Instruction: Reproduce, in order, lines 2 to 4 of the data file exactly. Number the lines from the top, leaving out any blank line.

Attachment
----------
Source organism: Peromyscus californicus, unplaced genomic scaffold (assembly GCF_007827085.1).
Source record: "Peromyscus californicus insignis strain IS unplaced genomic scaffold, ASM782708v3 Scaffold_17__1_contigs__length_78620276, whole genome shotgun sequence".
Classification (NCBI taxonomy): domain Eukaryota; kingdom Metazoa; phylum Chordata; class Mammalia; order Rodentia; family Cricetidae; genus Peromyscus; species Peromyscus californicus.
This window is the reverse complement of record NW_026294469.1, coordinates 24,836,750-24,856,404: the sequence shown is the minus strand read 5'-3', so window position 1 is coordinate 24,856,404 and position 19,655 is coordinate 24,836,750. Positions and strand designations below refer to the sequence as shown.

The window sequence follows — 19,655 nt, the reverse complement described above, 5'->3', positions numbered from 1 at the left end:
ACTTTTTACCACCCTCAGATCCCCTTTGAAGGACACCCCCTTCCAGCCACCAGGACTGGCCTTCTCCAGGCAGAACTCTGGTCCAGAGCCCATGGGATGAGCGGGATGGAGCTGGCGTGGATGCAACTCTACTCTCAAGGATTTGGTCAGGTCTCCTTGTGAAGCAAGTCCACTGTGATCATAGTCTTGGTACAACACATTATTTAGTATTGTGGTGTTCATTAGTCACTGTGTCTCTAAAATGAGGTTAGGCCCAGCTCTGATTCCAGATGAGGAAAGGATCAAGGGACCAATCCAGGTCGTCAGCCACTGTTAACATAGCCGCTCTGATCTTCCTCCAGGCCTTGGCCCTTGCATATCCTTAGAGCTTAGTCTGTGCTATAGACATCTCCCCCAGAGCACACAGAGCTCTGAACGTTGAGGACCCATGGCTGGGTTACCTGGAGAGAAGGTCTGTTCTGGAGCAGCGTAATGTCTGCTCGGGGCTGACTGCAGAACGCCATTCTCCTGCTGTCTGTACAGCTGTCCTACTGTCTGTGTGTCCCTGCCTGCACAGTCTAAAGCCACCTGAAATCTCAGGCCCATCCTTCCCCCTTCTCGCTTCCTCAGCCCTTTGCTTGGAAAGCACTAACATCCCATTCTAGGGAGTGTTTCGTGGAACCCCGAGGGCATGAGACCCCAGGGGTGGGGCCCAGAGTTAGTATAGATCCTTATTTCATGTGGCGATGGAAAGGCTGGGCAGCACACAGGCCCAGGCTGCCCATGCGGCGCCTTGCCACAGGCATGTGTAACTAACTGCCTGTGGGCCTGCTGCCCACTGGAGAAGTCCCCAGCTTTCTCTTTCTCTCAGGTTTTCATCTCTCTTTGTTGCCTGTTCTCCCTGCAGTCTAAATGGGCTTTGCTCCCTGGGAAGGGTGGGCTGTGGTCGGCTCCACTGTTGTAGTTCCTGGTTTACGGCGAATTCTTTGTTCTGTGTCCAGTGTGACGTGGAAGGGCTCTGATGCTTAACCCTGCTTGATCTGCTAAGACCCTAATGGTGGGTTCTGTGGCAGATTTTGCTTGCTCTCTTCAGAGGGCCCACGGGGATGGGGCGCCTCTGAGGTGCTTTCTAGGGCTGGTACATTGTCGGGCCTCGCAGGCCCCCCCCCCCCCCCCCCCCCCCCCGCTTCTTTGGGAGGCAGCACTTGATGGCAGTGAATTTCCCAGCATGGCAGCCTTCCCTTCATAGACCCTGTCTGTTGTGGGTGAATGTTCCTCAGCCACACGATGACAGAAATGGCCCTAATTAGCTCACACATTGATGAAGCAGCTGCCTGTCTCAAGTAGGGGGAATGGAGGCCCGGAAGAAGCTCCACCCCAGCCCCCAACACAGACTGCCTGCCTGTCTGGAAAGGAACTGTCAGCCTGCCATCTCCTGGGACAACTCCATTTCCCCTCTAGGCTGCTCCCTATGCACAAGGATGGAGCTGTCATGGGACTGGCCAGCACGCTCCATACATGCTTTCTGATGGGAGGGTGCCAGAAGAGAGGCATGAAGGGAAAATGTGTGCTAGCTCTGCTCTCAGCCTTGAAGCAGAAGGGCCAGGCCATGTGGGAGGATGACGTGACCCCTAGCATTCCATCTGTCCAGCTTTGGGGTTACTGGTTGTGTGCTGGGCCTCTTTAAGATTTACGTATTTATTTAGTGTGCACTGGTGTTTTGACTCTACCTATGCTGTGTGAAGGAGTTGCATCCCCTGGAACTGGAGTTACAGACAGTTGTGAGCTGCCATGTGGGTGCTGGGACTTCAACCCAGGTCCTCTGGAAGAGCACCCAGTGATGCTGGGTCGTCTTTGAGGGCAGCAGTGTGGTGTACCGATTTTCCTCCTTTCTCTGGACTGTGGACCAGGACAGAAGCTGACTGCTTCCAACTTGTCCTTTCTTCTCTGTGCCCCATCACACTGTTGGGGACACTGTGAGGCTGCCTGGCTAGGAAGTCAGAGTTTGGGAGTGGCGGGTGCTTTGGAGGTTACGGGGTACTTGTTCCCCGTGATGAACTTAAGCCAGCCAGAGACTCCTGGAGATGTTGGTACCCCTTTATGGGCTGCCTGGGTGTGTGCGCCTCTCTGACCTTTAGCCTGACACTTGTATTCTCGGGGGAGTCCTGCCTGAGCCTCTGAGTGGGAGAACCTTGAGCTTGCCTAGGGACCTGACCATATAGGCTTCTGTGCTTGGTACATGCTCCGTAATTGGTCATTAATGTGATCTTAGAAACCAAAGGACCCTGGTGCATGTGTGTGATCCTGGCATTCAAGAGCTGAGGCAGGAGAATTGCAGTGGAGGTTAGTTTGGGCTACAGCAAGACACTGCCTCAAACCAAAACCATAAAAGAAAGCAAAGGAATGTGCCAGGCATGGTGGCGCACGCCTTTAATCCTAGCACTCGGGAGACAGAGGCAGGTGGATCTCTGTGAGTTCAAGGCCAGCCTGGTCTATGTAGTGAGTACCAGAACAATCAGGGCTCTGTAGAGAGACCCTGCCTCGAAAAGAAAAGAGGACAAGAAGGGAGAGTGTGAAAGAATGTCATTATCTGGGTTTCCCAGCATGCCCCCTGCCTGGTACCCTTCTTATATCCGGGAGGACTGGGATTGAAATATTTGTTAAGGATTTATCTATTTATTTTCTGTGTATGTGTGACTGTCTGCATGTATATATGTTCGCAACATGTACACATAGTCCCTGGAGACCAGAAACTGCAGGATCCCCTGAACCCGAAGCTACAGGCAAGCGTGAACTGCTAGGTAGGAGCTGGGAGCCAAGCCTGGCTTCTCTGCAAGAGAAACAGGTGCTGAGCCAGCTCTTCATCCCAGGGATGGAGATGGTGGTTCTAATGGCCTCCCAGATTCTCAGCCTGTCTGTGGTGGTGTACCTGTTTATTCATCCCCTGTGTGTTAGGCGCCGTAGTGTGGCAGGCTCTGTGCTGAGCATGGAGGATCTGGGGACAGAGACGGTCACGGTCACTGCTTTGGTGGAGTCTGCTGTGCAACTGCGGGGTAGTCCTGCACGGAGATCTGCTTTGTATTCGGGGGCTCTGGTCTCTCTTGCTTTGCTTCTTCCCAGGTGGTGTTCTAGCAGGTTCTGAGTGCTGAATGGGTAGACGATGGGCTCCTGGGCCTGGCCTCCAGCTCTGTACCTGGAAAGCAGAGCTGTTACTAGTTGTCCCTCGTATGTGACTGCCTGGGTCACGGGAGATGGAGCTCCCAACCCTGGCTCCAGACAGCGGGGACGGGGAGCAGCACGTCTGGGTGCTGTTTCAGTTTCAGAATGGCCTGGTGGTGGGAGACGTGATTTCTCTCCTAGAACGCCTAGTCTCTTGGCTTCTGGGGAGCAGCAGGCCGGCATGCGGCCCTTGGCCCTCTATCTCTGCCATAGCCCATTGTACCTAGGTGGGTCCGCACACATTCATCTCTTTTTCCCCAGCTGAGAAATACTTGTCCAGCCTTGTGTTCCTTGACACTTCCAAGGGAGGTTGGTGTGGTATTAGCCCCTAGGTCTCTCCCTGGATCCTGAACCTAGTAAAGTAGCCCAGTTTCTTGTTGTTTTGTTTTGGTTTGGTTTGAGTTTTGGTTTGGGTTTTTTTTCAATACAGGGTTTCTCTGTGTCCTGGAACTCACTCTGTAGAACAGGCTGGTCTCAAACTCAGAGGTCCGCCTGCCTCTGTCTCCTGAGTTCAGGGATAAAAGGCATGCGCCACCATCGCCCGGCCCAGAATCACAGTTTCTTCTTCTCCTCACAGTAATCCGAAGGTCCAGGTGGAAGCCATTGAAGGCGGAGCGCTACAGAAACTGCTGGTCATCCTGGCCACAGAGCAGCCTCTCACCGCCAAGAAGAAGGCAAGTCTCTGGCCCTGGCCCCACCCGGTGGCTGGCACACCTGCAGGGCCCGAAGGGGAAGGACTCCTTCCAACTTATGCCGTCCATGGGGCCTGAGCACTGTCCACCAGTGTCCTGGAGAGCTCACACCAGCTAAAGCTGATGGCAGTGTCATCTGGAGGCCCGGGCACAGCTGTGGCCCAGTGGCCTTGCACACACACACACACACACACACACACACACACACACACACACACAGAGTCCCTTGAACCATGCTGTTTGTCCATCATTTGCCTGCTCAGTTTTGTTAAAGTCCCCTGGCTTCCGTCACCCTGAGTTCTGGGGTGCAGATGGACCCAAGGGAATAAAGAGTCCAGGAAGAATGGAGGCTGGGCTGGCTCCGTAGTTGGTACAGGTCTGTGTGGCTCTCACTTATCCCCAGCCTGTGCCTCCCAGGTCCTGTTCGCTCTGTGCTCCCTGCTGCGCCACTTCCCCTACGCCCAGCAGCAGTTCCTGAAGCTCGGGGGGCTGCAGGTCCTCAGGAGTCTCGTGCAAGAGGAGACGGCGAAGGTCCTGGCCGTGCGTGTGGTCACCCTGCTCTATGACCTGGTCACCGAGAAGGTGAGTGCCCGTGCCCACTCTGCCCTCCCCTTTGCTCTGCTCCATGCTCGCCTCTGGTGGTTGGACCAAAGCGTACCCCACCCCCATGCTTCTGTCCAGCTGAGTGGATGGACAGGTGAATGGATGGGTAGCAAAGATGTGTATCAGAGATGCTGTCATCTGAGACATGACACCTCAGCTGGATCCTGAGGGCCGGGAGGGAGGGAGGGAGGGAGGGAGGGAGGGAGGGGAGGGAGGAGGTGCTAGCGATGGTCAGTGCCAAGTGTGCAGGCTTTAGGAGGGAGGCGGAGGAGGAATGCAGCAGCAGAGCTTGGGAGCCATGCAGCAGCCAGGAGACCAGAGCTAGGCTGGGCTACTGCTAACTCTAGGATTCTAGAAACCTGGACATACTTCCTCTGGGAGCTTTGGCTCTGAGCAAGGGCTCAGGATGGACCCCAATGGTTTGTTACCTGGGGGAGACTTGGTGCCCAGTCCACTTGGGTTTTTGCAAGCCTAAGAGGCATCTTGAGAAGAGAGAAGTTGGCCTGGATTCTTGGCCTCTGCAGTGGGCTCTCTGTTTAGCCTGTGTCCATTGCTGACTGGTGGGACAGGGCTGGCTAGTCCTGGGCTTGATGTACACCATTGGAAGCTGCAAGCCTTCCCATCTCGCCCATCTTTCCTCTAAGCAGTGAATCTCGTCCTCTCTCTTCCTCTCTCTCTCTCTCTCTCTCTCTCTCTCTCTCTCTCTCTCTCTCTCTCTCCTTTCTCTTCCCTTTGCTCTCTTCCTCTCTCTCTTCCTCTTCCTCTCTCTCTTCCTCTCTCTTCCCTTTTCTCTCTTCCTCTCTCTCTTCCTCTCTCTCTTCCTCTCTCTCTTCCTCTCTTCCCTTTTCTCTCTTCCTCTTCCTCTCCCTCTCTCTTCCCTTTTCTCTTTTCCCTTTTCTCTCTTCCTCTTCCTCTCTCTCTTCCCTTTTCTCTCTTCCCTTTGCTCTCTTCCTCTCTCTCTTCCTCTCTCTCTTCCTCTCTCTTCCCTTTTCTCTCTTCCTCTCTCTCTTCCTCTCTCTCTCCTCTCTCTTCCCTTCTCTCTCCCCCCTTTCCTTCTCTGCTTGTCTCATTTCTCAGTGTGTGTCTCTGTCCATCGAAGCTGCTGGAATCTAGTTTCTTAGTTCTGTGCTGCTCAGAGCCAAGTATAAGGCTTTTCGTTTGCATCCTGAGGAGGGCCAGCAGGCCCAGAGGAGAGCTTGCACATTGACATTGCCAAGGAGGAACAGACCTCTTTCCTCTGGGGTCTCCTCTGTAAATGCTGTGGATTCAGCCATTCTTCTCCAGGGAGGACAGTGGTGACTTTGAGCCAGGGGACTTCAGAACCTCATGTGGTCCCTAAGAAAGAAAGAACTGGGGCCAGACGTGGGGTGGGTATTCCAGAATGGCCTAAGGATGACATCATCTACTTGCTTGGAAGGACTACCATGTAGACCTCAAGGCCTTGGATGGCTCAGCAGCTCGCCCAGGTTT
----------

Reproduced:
Source record: "Peromyscus californicus insignis strain IS unplaced genomic scaffold, ASM782708v3 Scaffold_17__1_contigs__length_78620276, whole genome shotgun sequence".
Classification (NCBI taxonomy): domain Eukaryota; kingdom Metazoa; phylum Chordata; class Mammalia; order Rodentia; family Cricetidae; genus Peromyscus; species Peromyscus californicus.
This window is the reverse complement of record NW_026294469.1, coordinates 24,836,750-24,856,404: the sequence shown is the minus strand read 5'-3', so window position 1 is coordinate 24,856,404 and position 19,655 is coordinate 24,836,750. Positions and strand designations below refer to the sequence as shown.